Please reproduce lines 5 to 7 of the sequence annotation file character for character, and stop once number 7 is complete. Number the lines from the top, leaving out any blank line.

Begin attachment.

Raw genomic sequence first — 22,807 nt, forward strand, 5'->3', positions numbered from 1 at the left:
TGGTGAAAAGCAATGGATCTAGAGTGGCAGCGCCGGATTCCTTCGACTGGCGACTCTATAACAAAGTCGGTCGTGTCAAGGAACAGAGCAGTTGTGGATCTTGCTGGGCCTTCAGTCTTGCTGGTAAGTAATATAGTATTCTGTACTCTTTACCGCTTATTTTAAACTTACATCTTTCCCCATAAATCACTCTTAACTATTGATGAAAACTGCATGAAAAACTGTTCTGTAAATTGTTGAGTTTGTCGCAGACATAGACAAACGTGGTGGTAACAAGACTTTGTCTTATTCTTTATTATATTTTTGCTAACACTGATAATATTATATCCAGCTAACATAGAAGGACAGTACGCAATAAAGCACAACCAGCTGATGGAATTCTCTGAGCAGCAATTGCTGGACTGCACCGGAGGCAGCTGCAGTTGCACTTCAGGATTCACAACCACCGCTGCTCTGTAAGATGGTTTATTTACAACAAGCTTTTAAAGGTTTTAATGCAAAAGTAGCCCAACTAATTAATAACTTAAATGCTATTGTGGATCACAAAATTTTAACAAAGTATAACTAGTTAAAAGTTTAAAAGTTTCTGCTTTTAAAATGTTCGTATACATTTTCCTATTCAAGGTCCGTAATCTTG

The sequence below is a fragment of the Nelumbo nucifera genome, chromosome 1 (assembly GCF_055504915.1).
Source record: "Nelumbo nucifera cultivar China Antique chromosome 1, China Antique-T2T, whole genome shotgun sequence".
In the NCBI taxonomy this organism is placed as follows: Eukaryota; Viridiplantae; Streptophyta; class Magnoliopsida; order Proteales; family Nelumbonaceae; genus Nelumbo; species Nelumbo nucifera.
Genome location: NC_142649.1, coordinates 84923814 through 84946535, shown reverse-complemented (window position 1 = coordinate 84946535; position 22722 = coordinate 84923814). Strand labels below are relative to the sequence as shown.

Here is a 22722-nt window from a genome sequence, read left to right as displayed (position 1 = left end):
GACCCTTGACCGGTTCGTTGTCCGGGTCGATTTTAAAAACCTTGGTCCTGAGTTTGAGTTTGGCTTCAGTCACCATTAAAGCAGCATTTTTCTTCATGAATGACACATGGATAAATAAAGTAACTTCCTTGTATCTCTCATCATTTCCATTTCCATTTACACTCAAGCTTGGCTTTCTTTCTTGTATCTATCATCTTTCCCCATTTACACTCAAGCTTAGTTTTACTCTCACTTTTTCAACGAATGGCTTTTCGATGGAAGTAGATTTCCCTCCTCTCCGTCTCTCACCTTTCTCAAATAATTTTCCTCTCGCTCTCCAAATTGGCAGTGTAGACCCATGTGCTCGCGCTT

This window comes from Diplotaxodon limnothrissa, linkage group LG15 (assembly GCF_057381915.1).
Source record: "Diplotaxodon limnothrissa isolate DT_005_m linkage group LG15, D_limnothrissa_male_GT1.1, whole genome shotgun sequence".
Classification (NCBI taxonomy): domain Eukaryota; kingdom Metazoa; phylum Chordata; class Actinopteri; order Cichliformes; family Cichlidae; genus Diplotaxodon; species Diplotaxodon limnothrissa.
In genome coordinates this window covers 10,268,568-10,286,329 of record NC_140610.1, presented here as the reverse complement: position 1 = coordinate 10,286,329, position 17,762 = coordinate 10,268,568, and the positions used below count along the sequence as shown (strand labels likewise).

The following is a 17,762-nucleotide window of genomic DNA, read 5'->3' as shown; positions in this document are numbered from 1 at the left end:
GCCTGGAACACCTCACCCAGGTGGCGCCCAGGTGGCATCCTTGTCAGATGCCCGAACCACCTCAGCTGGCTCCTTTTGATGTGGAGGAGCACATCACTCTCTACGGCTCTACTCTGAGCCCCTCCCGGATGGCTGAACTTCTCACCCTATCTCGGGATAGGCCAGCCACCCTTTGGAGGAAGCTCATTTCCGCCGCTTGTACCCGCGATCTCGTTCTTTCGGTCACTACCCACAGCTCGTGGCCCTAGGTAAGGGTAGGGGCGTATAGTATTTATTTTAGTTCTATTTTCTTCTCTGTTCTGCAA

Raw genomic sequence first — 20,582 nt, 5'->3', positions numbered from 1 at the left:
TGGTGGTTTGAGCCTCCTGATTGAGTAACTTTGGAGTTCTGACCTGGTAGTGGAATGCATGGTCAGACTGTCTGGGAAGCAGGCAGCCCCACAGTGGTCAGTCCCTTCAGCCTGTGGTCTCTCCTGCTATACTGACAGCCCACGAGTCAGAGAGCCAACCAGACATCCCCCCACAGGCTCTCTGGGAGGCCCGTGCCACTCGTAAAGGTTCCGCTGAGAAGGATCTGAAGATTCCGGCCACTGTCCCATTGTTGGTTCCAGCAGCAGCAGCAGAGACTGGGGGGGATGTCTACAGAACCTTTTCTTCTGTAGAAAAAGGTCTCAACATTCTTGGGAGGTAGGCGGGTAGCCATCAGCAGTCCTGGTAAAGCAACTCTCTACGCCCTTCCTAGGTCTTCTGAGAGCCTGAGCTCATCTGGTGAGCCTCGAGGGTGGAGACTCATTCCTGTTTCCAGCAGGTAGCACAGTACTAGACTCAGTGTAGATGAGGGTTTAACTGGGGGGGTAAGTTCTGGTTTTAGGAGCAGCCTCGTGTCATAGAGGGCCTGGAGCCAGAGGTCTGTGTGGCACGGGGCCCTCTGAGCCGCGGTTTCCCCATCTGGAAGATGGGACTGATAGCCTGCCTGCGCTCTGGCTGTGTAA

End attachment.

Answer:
In the NCBI taxonomy this organism is placed as follows: Eukaryota; Viridiplantae; Streptophyta; class Magnoliopsida; order Proteales; family Nelumbonaceae; genus Nelumbo; species Nelumbo nucifera.
Genome location: NC_142649.1, coordinates 84923814 through 84946535, shown reverse-complemented (window position 1 = coordinate 84946535; position 22722 = coordinate 84923814). Strand labels below are relative to the sequence as shown.

Here is a 22722-nt window from a genome sequence, read left to right as displayed (position 1 = left end):